When I got there, my mom and I were so excited. We got upstairs and everything looked so pretty. All the girls were so nice and welcoming and it really made me fall in love with my college even more. I got to talk to each sorority through a representative. I knew by the end of the day that sorority life was going to be a great adventure, but I had no idea just what I was getting into.

The recruitment weekend was super stressful. I had to get up early each morning and be in full glam mode which for me means hair done and makeup fully on. We had specific outfits to ear each day. I was very nervous that something would go wrong and I would not get picked or the girls would not like me. Each party that I went to was different but it showed me all kinds of different aspects of each sorority.

Each one had something great about them and I thought I knew which one fit me best, but I would soon be proven wrong. The last day of recruitment was Bid Day. This is the day you find out what sorority you will be joining if you accept the bid from that sorority. I opened my envelope and saw a name that I was not expecting and I was devastated. I felt unaccepted. I had received a bid from Delta Zeta. This is not the name I wanted to see on my paper, but it is what I got so I stuck it out and tried to look on the bright side.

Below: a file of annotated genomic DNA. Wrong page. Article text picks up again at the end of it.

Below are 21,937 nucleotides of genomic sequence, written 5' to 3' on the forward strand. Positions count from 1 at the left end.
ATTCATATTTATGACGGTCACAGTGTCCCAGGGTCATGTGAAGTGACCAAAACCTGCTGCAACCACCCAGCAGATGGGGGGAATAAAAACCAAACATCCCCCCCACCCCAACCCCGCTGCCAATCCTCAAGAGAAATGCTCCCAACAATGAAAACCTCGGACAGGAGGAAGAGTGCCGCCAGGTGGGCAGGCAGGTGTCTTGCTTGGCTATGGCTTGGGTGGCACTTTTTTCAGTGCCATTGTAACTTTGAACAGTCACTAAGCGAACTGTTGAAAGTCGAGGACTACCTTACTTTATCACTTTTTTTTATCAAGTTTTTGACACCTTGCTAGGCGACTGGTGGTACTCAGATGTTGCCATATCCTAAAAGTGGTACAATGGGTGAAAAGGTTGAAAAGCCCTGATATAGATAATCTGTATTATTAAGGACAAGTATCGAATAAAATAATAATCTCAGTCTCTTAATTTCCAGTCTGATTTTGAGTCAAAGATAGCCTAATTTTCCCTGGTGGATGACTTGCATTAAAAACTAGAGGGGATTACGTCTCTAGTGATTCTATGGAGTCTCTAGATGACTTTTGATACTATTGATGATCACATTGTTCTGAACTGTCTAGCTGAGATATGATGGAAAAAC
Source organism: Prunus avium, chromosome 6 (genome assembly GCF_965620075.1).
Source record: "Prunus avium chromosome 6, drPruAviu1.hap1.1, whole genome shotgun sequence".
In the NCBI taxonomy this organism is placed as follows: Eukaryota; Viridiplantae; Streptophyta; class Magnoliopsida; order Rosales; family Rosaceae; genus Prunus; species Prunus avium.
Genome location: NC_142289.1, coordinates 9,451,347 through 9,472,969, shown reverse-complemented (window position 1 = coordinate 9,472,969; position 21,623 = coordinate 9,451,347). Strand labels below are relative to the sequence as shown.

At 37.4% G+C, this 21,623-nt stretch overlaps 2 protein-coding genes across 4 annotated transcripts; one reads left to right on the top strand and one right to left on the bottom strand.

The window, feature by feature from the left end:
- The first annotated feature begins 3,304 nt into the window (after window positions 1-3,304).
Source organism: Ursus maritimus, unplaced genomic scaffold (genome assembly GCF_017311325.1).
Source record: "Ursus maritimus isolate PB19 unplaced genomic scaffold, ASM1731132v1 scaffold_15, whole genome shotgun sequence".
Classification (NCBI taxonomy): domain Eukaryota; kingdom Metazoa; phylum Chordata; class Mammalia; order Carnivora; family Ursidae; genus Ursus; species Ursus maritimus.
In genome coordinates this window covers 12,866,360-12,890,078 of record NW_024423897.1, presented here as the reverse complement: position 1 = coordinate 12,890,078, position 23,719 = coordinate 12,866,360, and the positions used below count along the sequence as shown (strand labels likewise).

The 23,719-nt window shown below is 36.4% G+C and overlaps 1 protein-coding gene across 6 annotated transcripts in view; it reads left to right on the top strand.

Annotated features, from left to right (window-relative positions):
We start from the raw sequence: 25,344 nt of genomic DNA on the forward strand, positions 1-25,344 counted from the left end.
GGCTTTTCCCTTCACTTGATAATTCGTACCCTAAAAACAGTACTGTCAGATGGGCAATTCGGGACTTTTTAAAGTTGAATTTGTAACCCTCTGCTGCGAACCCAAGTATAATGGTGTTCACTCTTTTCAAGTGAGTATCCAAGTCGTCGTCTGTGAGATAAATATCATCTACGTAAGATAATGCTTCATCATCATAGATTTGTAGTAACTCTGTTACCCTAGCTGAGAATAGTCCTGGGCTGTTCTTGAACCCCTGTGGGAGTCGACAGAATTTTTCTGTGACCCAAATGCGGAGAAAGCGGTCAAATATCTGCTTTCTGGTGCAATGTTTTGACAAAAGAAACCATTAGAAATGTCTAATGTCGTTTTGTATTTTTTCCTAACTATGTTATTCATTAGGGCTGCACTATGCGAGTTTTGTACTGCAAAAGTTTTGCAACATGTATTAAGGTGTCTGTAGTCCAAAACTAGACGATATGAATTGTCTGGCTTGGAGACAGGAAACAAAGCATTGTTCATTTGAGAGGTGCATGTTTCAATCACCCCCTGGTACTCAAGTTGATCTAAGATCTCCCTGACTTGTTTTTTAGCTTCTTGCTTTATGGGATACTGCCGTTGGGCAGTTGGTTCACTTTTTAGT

I quickly realized that getting the bid from Delta Zeta was the best thing that ever happened to me. I have found that sorority that I dreamed of when I first thought about joining a sorority. I have made so many friends and met some many wonderful people. My sisters love me for me and it has made me the happiest girl in the world.

Not only are they your own personal therapist, but they help you with school too. They hold you to a higher standard and you are placed on a pedestal of honor when people see you in your letters. I have met my future bridesmaids, my best friends, and now my family. I am so thankful for Delta Zeta for picking me to be apart of this amazing organization. I will never be able to express my love for Delta Zeta because the words are endless.